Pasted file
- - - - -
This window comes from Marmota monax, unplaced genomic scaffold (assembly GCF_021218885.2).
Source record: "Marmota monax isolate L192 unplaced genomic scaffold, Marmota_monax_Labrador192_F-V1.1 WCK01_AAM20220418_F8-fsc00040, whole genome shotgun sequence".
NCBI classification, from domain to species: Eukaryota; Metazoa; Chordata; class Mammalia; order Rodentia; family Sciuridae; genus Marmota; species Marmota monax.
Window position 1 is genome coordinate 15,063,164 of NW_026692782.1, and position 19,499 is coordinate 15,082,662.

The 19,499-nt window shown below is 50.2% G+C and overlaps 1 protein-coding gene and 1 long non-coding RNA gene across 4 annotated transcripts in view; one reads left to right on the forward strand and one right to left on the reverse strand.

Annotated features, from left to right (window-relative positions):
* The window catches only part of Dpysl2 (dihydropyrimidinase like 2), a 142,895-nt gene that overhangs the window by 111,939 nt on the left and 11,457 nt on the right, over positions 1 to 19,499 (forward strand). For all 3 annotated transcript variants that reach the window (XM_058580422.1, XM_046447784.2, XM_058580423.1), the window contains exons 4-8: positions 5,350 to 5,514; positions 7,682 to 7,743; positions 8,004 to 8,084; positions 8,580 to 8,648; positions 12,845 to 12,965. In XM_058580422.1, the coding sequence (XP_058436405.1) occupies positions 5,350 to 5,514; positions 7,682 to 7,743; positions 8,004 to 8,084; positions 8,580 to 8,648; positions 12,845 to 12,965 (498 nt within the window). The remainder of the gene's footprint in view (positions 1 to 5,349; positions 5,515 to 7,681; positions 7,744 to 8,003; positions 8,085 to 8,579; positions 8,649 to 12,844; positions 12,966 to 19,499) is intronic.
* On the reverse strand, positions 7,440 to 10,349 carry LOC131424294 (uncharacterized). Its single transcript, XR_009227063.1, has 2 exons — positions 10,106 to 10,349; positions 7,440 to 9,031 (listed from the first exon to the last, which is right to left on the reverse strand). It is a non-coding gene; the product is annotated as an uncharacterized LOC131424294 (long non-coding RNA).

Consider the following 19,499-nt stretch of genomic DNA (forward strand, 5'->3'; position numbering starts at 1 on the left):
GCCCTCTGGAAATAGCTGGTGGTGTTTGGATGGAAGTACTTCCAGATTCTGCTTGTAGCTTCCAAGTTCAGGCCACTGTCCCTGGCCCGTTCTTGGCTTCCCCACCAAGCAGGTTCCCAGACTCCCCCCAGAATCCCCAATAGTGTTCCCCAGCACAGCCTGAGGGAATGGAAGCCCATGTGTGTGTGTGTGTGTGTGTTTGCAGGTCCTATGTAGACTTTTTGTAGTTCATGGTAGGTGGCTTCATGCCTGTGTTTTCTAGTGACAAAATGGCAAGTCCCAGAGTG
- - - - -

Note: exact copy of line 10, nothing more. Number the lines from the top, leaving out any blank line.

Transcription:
GCCCTCTGGAAATAGCTGGTGGTGTTTGGATGGAAGTACTTCCAGATTCTGCTTGTAGCTTCCAAGTTCAGGCCACTGTCCCTGGCCCGTTCTTGGCTTCCCCACCAAGCAGGTTCCCAGACTCCCCCCAGAATCCCCAATAGTGTTCCCCAGCACAGCCTGAGGGAATGGAAGCCCATGTGTGTGTGTGTGTGTGTGTTTGCAGGTCCTATGTAGACTTTTTGTAGTTCATGGTAGGTGGCTTCATGCCTGTGTTTTCTAGTGACAAAATGGCAAGTCCCAGAGTG